Is There Room on the Farm for Wildlife?
Posted by Richard Conniff on December 13, 2013
It’s been a long, strange ride for the organic food movement over the last two decades, as it has moved from the health food co-op fringe into the Walmart mainstream. About one percent of all farmland—91 million acres worldwide—is now dedicated to organic methods, and that number is rapidly increasing. But organic farming has also attracted skepticism on a variety of counts, including disputed health claims, lower productivity, and a misleading image. Big Food companies like Cargill, Kellogg, Coca-Cola, Pepsi, Perdue, and Campbell Soup have all piled into the organic market. That means Big Food now has a USDA-certified counterpart in Big Organic.
Now a new study from Britain suggests that organic farms may not be all that great for wildlife, either. The press release from the University of Southampton puts it this way: “Threatened farmland birds are likely to survive the winter better on conventional farms with specially designed wildlife habitats than on organic farms without.” To which you may say, “Well, duh.” But a lot of us automatically assume that going organic by itself is the best thing we can do not just for our health, but for the natural world. Chaffinches, skylarks, yellowhammers and lapwings all showed up in greater numbers than on the organic farms, according to the study by Dominic Harrison, then a graduate student in environmental science.
That kind of improvement could be a big deal, because agricultural intensification—meaning farms with more tractors, more herbicides, and planted fields running right up to the sides of roads—has caused farmland bird populations to crash in much of the developed world. British farm bird populations are down by half just over the past 40 years. Some researchers have called it the “Second Silent Spring,” echoing Rachel Carson’s 1962 description of a Silent Spring caused by the overuse of pesticides.
“But this time is probably worse,” says Harrison, who’s now a self-employed environmental consultant, “because it’s not an on-off switch that you can fix overnight. Before, with the pesticides, you could just stop using those chemicals. But with agricultural intensification, you can’t just flip that switch. It’s just too much of a change for farmers” and for the food supply.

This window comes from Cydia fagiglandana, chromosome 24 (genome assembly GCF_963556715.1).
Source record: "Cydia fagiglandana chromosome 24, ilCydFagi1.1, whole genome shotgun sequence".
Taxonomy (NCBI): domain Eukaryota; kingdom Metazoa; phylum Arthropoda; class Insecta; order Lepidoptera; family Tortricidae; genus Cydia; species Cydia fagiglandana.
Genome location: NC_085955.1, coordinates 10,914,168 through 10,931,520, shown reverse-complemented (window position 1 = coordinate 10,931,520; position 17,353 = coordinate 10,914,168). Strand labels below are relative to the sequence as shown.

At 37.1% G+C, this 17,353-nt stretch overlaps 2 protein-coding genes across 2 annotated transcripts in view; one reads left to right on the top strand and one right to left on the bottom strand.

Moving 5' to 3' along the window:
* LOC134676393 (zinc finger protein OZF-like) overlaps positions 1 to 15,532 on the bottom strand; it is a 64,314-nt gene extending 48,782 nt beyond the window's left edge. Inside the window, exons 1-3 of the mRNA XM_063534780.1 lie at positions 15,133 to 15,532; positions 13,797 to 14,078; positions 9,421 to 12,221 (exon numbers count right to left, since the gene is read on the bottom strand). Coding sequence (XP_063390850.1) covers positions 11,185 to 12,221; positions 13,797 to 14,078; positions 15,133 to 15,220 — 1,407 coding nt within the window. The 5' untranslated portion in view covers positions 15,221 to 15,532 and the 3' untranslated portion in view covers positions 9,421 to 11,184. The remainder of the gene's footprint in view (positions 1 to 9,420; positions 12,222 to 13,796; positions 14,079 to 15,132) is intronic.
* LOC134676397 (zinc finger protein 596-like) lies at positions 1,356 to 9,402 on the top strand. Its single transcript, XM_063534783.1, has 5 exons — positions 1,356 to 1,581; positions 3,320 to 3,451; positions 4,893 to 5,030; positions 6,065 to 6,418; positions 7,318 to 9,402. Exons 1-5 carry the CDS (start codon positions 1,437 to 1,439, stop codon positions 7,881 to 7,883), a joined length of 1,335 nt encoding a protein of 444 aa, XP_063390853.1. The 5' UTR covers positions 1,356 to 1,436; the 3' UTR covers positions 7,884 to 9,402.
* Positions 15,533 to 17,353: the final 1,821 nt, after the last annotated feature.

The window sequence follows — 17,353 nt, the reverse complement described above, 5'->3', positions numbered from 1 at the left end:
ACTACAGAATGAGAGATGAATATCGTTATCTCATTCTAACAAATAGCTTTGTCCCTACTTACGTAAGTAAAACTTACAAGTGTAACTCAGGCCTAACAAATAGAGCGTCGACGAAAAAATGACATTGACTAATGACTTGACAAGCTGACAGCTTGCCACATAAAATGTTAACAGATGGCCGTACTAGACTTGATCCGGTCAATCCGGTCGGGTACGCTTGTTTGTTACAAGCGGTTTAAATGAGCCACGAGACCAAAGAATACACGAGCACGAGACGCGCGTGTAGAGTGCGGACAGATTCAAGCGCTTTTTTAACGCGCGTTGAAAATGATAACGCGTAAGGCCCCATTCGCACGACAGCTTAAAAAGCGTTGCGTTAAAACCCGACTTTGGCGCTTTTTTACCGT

The key difference that makes the conventional farms better, according to Harrison, is an innovative, market-driven scheme called “Conservation Grade.” Like organic farming in the early days, it’s a niche program with only 101 British farms and 100,000 acres under contract. The key stipulation to which farmers agree is that they will set aside 10 percent of their land for wildlife, and follow a detailed protocol for pollen and nectar habitat, bird food crops, and other habitat types. Otherwise, the farms are free to use certain fertilizers, herbicides, and pesticides (no to organophosphate, but yes, at least for now, to the controversial neonicotinoid insecticides implicated by some research in the decline of bees and other pollinator species.) For their trouble, Conservation Grade-certified farmers sell their crops at a premium through food companies that license the “Conservation Grade” or “Fair to Nature” label.
Some caveats: This approach to “nature friendly farming” is largely the work of what is technically another Big Food company. Jordans, the main backer of Conservation Grade, ranks fourth in the British cereal market, just behind Kelloggs. But Conservation Grade has gone through almost 20 years of testing, and a previous study has shown a 41 percent increase in bird abundance over three years compared with conventional farms.
So what makes Conservation Grade better for birds than organic farms? It’s mainly that being organic does not require that dedicated 10 percent of land in wildlife habitat. Where previous studies have shown that organic farms increase bird numbers, says Harrison, it’s been an incidental result of having hedgerows and trees “rather than the specific prescriptions and theology of the organic farming.” That is, there’s nothing inherently wrong with organic farming. It’s just that it doesn’t do anything specific for wildlife, and on organic farms that behave like big businesses, they are likely to do even less.
American farmers have what may sound like a counterpart to the Conservation Grade scheme—and on a much larger scale. The U.S. Department of Agriculture pays farmers to set aside about 30 million acres of land nationwide under its “Conservation Reserve Program.” But that program has been shrinking in recent years, with many farmers lured away by higher corn prices. Congress is also expected to reduce the amount of eligible land to just 25 million acres. The Conservation Reserve Program also does not focus exclusively on wildlife, and it does not give farmers any bragging points, or any marketplace premium, when it comes time to sell the crop.
That sounds like something worth changing. People want to hear birds singing in their parks and in their yards, and they are noticing that the silence has been getting a little ominous. The bottom line on Harrison’s study of Conservation Grade seems to be that, if you can persuade farmers to make large-scale habitat improvements, you’ll get large-scale wildlife results.
But one way or another, whether through our taxes or at the supermarket, the rest of us are going to have to pay the farmers to do that.